Why China Evergrande Group shares sank 12% today

Highlights

  • China Evergrande Group shares nosedived over 12% on Friday.
  • The stock has tumbled 46% in past one month and 83% since the beginning of this year.
  • The real estate giant’s debt deadline for US$83.5 million interest payment elapsed on Thursday.
  • Evergrande Group’s main unit has assured to pay the interest due on September 23.

Shares of China’s cash-strapped real estate giant Evergrande Group tumbled over 12% on Friday on the Hang Sang Stock Exchange amid uncertainty about its future prospect.

Shares of Hong Kong-listed China Evergrande Group, which is now the world’s most indebted property firm, declined as much as 12.35% during intraday trade. Paring some of losses later in the session, the stock was still down 10% at the time of reporting. Meanwhile, Hong Kong’s Hang Sang Index was down 0.6% or 144 points at 24,366.10.  

The stock reversed most of its previous session gains as the debt deadline for China’s largest property developer elapsed. The debt-laden company is yet to issue a confirmation about the US$83.5 million interest payment for a bond that was due on Thursday.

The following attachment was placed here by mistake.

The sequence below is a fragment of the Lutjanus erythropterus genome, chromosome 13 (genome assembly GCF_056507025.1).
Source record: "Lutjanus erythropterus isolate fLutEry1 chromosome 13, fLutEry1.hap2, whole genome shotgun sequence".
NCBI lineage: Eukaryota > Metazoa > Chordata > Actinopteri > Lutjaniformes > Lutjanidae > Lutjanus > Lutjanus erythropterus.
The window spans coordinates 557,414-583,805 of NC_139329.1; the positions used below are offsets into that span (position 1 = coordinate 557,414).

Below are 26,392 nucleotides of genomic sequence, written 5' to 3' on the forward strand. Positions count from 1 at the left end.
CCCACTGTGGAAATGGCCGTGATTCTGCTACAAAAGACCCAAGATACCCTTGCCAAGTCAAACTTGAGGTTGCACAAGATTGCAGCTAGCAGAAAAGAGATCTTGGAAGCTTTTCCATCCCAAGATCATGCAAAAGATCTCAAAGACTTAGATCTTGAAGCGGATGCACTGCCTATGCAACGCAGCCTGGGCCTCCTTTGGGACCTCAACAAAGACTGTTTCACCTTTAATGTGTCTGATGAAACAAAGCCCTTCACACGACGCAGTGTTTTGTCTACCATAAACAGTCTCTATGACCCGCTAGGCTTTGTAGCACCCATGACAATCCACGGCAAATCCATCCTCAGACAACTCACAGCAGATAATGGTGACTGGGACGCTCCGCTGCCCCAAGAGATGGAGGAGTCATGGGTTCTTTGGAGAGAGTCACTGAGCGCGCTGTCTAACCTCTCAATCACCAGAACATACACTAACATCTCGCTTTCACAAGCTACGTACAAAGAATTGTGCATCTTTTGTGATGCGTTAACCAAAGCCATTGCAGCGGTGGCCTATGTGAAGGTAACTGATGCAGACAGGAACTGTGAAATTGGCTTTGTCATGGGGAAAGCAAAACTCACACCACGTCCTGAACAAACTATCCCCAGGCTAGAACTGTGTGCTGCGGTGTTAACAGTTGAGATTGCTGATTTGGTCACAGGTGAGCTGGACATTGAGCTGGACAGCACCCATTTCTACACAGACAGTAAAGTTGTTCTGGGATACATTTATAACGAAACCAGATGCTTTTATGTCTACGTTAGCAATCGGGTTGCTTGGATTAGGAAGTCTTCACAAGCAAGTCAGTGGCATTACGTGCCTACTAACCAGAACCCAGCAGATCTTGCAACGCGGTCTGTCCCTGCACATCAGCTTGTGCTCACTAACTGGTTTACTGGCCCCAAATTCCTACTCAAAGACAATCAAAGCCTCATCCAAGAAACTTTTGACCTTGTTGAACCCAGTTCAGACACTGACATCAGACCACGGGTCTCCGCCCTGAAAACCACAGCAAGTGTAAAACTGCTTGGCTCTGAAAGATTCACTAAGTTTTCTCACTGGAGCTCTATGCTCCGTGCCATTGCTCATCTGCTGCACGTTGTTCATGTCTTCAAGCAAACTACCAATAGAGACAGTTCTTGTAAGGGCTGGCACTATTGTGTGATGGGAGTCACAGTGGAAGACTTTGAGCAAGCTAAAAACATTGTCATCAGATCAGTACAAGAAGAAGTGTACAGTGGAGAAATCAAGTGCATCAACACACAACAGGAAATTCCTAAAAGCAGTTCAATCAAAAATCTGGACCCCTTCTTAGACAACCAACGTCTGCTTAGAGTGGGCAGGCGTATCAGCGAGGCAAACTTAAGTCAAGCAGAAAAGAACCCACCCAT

On Thursday, Evergrande Group shares gained as much as 20% on reports that the group’s main unit will pay the interest due on a dollar-denominated bond on September 23. Reuters quoted the group’s chairman as saying that the company’s top priority was to help wealth investors redeem their products.

Here’s what caused the worst sell-off in Evergrande’s shares?

China Evergrande Group shares dropped 46% in past one month on debt woes

Image source: © Ironjohn | Megapixl.com

Shares of China Evergrande Group have fallen sharply in the recent weeks after reports of its debt woes began swirling. Over the last five days, the stock has dropped over 9%, despite a 20% rally on Thursday. The share price has declined 46% in the past one month and 83% since the beginning of this year.

Evergrande, the world’s largest real estate borrower, has an outstanding debt of 2 trillion yuan (or US$310 billion) as of June 2021, which is touted to be the largest debt held by any publicly listed property company, globally. Of this, 240 billion yuan (US$37.3 billion) is due in the next one year, which is nearly three times the company’s cash reserves worth 86.8 billion yuan (US$13.5 billion).

The beleaguered company had to make a coupon payment of US$83.5 million to its March 2022 bondholders on September 23, 2021. Adding to it, it has to pay another US$47.5 million for its March 2024 notes, due on September 29. It is going to be a major test for the property giant as failure to make payment may lead to defaults on bonds. This would, in turn, mete a severe blow to not just China’s property market but also global markets. 

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